After Elendil's death in the last year of the Second Age, his son Isildur assumed the Elendilmir as King of Arnor. Isildur wore the Elendilmir when he left Gondor in the year 2 of the Third Age to return to the north. He and his party were waylaid by Orcs in the Gladden Fields near the Anduin. Nearly all of Isildur's men were slain, including his three eldest sons, but the Orcs feared the Elendilmir and they avoided Isildur. Isildur put on the One Ring to escape, but the Elendilmir blazed with red light and could still be seen, so he pulled his hood over his brow and fled into the Anduin. But the Ring fell from Isildur's hand and when he became visible he was shot by Orcs. The Elendilmir was lost in the river for about 3,000 years.
The Elvish smiths in Rivendell crafted a new Elendilmir that was worn by Isildur's youngest son Valandil and the Kings and the Chieftains of the Dunedain who followed him. When Frodo Baggins and his companions were on the Barrow-downs in September of 3018, Tom Bombadil spoke to them of descendants of the Dunedain who still guarded the peoples of Middle-earth.
The hobbits did not understand his words, but as he spoke they had a vision as it were of a great expanse of years behind them, like a vast shadowy plain over which there strode shapes of Men, tall and grim with bright swords, and last came one with a star on his brow.The star upon the Man's brow in the Hobbits' vision was the Elendilmir, and it may be that the Man who wore it was Aragorn, the Heir of Isildur. In a similar vision, Legolas perceived that "a white flame flickered on the brows of Aragorn like a shining crown" when Aragorn revealed his identity to Eomer in Rohan. (TTT, p. 36)
The Fellowship of the Ring: "Fog on the Barrow-downs," p. 157
Aragorn wore the Elendilmir on March 15, 3019, when he came to the Battle of the Pelennor Fields. He gave the Elendilmir into the safekeeping of Elrond's sons before entering Minas Tirith, for he deemed the time was not yet right for him to claim the kingship. When he returned to Minas Tirith for his coronation on May 1, Aragorn wore the Elendilmir on his brow.
After the War of the Ring, the original Elendilmir belonging to Isildur was found in Orthanc. It was hidden in a steel closet behind a secret door that Gimli helped open. The Elendilmir had apparently been found in the Anduin during Saruman's hunt for the One Ring. Aragorn took the original Elendilmir, and when he went to the North-kingdom to assume full kingship Arwen bound it upon his brow and those who saw it were amazed by its splendor. Aragorn wore the original Elendilmir only on High Days; at other times he wore the copy that had been passed down to him.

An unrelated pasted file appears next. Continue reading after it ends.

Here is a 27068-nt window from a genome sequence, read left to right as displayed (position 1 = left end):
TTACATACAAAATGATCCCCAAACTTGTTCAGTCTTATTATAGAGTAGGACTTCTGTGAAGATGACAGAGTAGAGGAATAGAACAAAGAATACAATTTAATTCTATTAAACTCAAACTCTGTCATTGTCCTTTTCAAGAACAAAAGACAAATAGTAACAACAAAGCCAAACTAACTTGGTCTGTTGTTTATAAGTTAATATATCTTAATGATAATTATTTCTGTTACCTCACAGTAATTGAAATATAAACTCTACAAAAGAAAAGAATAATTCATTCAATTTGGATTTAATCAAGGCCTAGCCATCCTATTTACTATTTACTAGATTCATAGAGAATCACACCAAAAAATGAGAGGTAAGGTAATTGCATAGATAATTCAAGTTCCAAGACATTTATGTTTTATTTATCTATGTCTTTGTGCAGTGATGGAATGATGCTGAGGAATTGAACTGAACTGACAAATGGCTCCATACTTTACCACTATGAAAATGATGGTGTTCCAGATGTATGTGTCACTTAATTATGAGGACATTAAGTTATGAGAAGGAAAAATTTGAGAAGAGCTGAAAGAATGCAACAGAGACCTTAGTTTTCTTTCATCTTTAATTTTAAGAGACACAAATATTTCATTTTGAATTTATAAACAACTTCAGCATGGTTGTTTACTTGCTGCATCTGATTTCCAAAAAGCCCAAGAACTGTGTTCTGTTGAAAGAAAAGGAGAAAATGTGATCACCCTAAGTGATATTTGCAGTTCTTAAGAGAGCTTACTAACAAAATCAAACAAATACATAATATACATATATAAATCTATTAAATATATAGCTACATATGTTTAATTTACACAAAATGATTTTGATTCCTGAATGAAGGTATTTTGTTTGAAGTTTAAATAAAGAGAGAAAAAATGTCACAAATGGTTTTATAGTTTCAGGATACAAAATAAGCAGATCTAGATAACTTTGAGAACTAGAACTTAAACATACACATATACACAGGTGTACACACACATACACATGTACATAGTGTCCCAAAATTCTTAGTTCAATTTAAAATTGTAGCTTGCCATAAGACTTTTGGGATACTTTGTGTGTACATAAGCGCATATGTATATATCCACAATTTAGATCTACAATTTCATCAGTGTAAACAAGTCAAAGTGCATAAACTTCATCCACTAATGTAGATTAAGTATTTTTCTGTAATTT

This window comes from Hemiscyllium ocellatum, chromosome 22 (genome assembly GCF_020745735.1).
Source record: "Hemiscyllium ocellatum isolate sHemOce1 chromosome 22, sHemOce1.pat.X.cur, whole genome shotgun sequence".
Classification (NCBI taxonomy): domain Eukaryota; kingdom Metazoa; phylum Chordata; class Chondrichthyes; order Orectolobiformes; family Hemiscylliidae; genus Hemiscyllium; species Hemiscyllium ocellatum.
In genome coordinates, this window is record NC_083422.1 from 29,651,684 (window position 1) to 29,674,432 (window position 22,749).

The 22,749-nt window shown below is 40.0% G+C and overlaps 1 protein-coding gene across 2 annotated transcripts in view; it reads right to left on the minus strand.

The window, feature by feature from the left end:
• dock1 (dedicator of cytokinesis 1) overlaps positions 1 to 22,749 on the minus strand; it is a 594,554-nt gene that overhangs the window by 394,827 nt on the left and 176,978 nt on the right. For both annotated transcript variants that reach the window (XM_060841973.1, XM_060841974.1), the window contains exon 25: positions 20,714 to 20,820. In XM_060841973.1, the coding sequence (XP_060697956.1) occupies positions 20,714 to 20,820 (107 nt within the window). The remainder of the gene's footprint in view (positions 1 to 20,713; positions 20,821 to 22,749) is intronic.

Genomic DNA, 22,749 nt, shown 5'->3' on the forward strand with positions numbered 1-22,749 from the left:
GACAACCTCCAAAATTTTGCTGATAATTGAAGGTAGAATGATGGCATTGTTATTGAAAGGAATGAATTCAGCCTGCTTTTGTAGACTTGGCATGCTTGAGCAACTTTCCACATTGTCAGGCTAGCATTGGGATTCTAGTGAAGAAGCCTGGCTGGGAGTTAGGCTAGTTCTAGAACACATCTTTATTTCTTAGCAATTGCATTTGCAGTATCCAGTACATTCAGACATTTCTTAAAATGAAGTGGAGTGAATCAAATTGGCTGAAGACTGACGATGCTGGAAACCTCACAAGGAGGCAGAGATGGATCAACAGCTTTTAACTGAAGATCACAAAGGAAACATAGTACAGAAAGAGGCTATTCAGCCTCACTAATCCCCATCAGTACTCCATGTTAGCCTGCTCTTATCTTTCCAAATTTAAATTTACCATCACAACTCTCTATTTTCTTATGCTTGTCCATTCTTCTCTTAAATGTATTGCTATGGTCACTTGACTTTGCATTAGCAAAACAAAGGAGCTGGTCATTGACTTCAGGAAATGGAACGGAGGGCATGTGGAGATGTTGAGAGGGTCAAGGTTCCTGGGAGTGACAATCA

There has been some speculation that the Star of the Dunedain given by Aragorn to Sam Gamgee was the Elendilmir. For more on this matter, see the entry for Star of the Dunedain below.
Also called the Star of Elendil, the Star of the North, and Star of the North Kingdom.
The word mir means "jewel, precious thing, treasure."
The Fellowship of the Ring: "Fog on the Barrow-downs," p. 157
The Two Towers: "The Riders of Rohan," p. 36
The Return of the King: "The Battle of the Pelennor Fields," p. 123; "The Houses of Healing," p. 137; "The Steward and the King," p. 244-45
Appendix A of The Lord of the Rings: "The North-kingdom and the Dunedain," p. 323 (note 1)
Unfinished Tales: "The Disaster of the Gladden Fields," p. 271, 274, 277, 278 (note 1), 283 (note 25), 284-85 (notes 31-33)
The History of Middle-earth, vol. VIII, The War of the Ring: "Many Roads Lead Eastward (I)," p. 309 (note 8)
Things that were withered or damaged appeared rejuvenated and restored when viewed through the Elessar. It was said that a person in possession of the Elessar could heal the hurts of others.
There are differing accounts of the origin of the Elessar. There may in fact have been two different jewels of that name. The Elessar was originally made in the realm of Gondolin in the First Age. According to one story it was made by a jewel-smith named Enerdhil, but according to another story it was made by Celebrimbor.
The Elessar was given to Idril, the daughter of King Turgon of Gondolin. She saved the Elessar from the ruin of Gondolin and she passed it on to her son Earendil when she left Middle-earth. Some say the power of the Elessar helped ease the suffering of the refugees of Gondolin who fled to the Havens of Sirion, but others attribute this healing power to the Silmaril that Earendil's wife Elwing had (Sil, p. 247).
Earendil took the Elessar with him when he sailed to the Undying Lands to seek the Valar's help against Morgoth, and he did not return to Middle-earth. According to one story the original Elessar may have been brought back to Middle-earth by Gandalf around 1000 of the Third Age. Gandalf gave it to Galadriel but he told her that a time would come when she would give the Elessar to one who would share its name.
According to another story, the Elessar in Galadriel's possession was not the original but was instead a copy that she asked Celebrimbor to make for her. This second Elessar was a clearer stone but its light was not as strong because the light of the Sun had diminished over the centuries since the first Elessar was made. Celebrimbor set this Elessar in the eagle-shaped brooch.